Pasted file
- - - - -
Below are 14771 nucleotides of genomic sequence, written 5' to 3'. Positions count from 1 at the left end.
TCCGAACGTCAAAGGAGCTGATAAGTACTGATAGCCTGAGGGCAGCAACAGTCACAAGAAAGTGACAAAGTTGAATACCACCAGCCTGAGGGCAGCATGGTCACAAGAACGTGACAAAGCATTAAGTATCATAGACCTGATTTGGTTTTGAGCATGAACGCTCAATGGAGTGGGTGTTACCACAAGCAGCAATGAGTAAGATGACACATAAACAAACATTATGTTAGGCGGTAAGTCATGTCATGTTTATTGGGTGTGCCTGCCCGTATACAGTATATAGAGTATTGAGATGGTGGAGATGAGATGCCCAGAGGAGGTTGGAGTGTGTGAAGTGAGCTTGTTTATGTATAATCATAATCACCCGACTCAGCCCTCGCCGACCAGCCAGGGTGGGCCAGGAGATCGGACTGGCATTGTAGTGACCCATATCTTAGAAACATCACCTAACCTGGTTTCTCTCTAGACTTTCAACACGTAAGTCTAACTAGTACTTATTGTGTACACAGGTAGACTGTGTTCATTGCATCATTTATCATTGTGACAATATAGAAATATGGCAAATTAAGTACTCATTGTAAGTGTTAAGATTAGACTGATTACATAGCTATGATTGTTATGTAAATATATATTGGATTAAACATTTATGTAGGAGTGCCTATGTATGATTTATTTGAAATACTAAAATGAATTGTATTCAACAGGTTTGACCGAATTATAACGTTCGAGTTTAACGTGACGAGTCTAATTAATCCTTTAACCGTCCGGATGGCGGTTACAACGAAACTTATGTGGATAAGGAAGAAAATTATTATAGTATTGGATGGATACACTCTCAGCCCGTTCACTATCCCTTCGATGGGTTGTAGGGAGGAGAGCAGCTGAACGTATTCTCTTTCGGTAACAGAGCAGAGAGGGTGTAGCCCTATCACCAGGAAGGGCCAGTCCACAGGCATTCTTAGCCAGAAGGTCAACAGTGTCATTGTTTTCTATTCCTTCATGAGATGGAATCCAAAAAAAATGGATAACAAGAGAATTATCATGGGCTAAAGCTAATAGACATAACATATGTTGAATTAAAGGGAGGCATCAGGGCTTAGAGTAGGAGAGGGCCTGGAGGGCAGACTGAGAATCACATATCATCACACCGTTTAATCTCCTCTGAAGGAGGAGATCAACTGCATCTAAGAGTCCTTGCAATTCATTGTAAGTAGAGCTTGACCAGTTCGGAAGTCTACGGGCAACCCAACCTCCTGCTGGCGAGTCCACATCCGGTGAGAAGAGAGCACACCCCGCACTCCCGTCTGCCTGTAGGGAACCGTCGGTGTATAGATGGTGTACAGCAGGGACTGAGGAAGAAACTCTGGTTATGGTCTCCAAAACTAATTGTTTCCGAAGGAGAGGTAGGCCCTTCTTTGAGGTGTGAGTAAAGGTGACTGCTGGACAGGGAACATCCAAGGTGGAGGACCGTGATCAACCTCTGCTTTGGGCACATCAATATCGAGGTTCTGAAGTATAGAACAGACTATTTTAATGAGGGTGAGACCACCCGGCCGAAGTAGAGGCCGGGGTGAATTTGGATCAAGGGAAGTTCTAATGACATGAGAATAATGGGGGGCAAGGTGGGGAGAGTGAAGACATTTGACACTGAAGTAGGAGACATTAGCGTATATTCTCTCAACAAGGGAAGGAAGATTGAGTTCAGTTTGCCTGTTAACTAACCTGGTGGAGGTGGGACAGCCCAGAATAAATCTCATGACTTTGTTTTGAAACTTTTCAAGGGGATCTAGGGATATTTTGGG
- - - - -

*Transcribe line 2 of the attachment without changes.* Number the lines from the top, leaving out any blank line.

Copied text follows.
TCCGAACGTCAAAGGAGCTGATAAGTACTGATAGCCTGAGGGCAGCAACAGTCACAAGAAAGTGACAAAGTTGAATACCACCAGCCTGAGGGCAGCATGGTCACAAGAACGTGACAAAGCATTAAGTATCATAGACCTGATTTGGTTTTGAGCATGAACGCTCAATGGAGTGGGTGTTACCACAAGCAGCAATGAGTAAGATGACACATAAACAAACATTATGTTAGGCGGTAAGTCATGTCATGTTTATTGGGTGTGCCTGCCCGTATACAGTATATAGAGTATTGAGATGGTGGAGATGAGATGCCCAGAGGAGGTTGGAGTGTGTGAAGTGAGCTTGTTTATGTATAATCATAATCACCCGACTCAGCCCTCGCCGACCAGCCAGGGTGGGCCAGGAGATCGGACTGGCATTGTAGTGACCCATATCTTAGAAACATCACCTAACCTGGTTTCTCTCTAGACTTTCAACACGTAAGTCTAACTAGTACTTATTGTGTACACAGGTAGACTGTGTTCATTGCATCATTTATCATTGTGACAATATAGAAATATGGCAAATTAAGTACTCATTGTAAGTGTTAAGATTAGACTGATTACATAGCTATGATTGTTATGTAAATATATATTGGATTAAACATTTATGTAGGAGTGCCTATGTATGATTTATTTGAAATACTAAAATGAATTGTATTCAACAGGTTTGACCGAATTATAACGTTCGAGTTTAACGTGACGAGTCTAATTAATCCTTTAACCGTCCGGATGGCGGTTACAACGAAACTTATGTGGATAAGGAAGAAAATTATTATAGTATTGGATGGATACACTCTCAGCCCGTTCACTATCCCTTCGATGGGTTGTAGGGAGGAGAGCAGCTGAACGTATTCTCTTTCGGTAACAGAGCAGAGAGGGTGTAGCCCTATCACCAGGAAGGGCCAGTCCACAGGCATTCTTAGCCAGAAGGTCAACAGTGTCATTGTTTTCTATTCCTTCATGAGATGGAATCCAAAAAAAATGGATAACAAGAGAATTATCATGGGCTAAAGCTAATAGACATAACATATGTTGAATTAAAGGGAGGCATCAGGGCTTAGAGTAGGAGAGGGCCTGGAGGGCAGACTGAGAATCACATATCATCACACCGTTTAATCTCCTCTGAAGGAGGAGATCAACTGCATCTAAGAGTCCTTGCAATTCATTGTAAGTAGAGCTTGACCAGTTCGGAAGTCTACGGGCAACCCAACCTCCTGCTGGCGAGTCCACATCCGGTGAGAAGAGAGCACACCCCGCACTCCCGTCTGCCTGTAGGGAACCGTCGGTGTATAGATGGTGTACAGCAGGGACTGAGGAAGAAACTCTGGTTATGGTCTCCAAAACTAATTGTTTCCGAAGGAGAGGTAGGCCCTTCTTTGAGGTGTGAGTAAAGGTGACTGCTGGACAGGGAACATCCAAGGTGGAGGACCGTGATCAACCTCTGCTTTGGGCACATCAATATCGAGGTTCTGAAGTATAGAACAGACTATTTTAATGAGGGTGAGACCACCCGGCCGAAGTAGAGGCCGGGGTGAATTTGGATCAAGGGAAGTTCTAATGACATGAGAATAATGGGGGGCAAGGTGGGGAGAGTGAAGACATTTGACACTGAAGTAGGAGACATTAGCGTATATTCTCTCAACAAGGGAAGGAAGATTGAGTTCAGTTTGCCTGTTAACTAACCTGGTGGAGGTGGGACAGCCCAGAATAAATCTCATGACTTTGTTTTGAAACTTTTCAAGGGGATCTAGGGATATTTTGGG